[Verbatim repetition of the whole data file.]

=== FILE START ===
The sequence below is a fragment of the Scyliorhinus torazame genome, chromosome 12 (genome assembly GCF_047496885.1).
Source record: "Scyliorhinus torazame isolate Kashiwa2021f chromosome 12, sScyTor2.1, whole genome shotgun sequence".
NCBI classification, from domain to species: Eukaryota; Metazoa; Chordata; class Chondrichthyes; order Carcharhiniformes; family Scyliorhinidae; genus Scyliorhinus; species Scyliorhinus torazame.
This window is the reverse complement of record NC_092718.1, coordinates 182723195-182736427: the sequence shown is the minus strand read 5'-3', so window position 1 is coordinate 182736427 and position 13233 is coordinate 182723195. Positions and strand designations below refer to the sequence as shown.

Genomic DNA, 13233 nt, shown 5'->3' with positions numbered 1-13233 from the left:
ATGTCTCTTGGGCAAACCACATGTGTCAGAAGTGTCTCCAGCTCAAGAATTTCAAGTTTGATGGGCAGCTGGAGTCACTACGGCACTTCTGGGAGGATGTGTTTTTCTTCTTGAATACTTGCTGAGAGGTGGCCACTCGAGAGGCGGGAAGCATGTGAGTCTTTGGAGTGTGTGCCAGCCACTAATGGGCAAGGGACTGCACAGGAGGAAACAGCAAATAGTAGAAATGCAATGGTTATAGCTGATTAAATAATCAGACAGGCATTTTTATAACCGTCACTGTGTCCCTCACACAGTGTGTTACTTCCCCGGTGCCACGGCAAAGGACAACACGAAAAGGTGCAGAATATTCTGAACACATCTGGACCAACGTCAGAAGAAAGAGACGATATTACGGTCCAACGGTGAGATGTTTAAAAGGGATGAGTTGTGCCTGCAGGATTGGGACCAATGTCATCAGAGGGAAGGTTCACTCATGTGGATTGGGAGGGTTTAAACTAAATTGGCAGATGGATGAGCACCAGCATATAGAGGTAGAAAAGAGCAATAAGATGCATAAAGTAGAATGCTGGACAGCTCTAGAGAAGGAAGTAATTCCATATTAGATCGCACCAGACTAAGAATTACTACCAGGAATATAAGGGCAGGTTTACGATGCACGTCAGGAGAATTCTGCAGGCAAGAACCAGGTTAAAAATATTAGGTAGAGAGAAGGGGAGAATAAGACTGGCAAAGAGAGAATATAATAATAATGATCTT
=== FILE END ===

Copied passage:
The sequence below is a fragment of the Scyliorhinus torazame genome, chromosome 12 (genome assembly GCF_047496885.1).
Source record: "Scyliorhinus torazame isolate Kashiwa2021f chromosome 12, sScyTor2.1, whole genome shotgun sequence".
NCBI classification, from domain to species: Eukaryota; Metazoa; Chordata; class Chondrichthyes; order Carcharhiniformes; family Scyliorhinidae; genus Scyliorhinus; species Scyliorhinus torazame.
This window is the reverse complement of record NC_092718.1, coordinates 182723195-182736427: the sequence shown is the minus strand read 5'-3', so window position 1 is coordinate 182736427 and position 13233 is coordinate 182723195. Positions and strand designations below refer to the sequence as shown.

Genomic DNA, 13233 nt, shown 5'->3' with positions numbered 1-13233 from the left:
ATGTCTCTTGGGCAAACCACATGTGTCAGAAGTGTCTCCAGCTCAAGAATTTCAAGTTTGATGGGCAGCTGGAGTCACTACGGCACTTCTGGGAGGATGTGTTTTTCTTCTTGAATACTTGCTGAGAGGTGGCCACTCGAGAGGCGGGAAGCATGTGAGTCTTTGGAGTGTGTGCCAGCCACTAATGGGCAAGGGACTGCACAGGAGGAAACAGCAAATAGTAGAAATGCAATGGTTATAGCTGATTAAATAATCAGACAGGCATTTTTATAACCGTCACTGTGTCCCTCACACAGTGTGTTACTTCCCCGGTGCCACGGCAAAGGACAACACGAAAAGGTGCAGAATATTCTGAACACATCTGGACCAACGTCAGAAGAAAGAGACGATATTACGGTCCAACGGTGAGATGTTTAAAAGGGATGAGTTGTGCCTGCAGGATTGGGACCAATGTCATCAGAGGGAAGGTTCACTCATGTGGATTGGGAGGGTTTAAACTAAATTGGCAGATGGATGAGCACCAGCATATAGAGGTAGAAAAGAGCAATAAGATGCATAAAGTAGAATGCTGGACAGCTCTAGAGAAGGAAGTAATTCCATATTAGATCGCACCAGACTAAGAATTACTACCAGGAATATAAGGGCAGGTTTACGATGCACGTCAGGAGAATTCTGCAGGCAAGAACCAGGTTAAAAATATTAGGTAGAGAGAAGGGGAGAATAAGACTGGCAAAGAGAGAATATAATAATAATGATCTT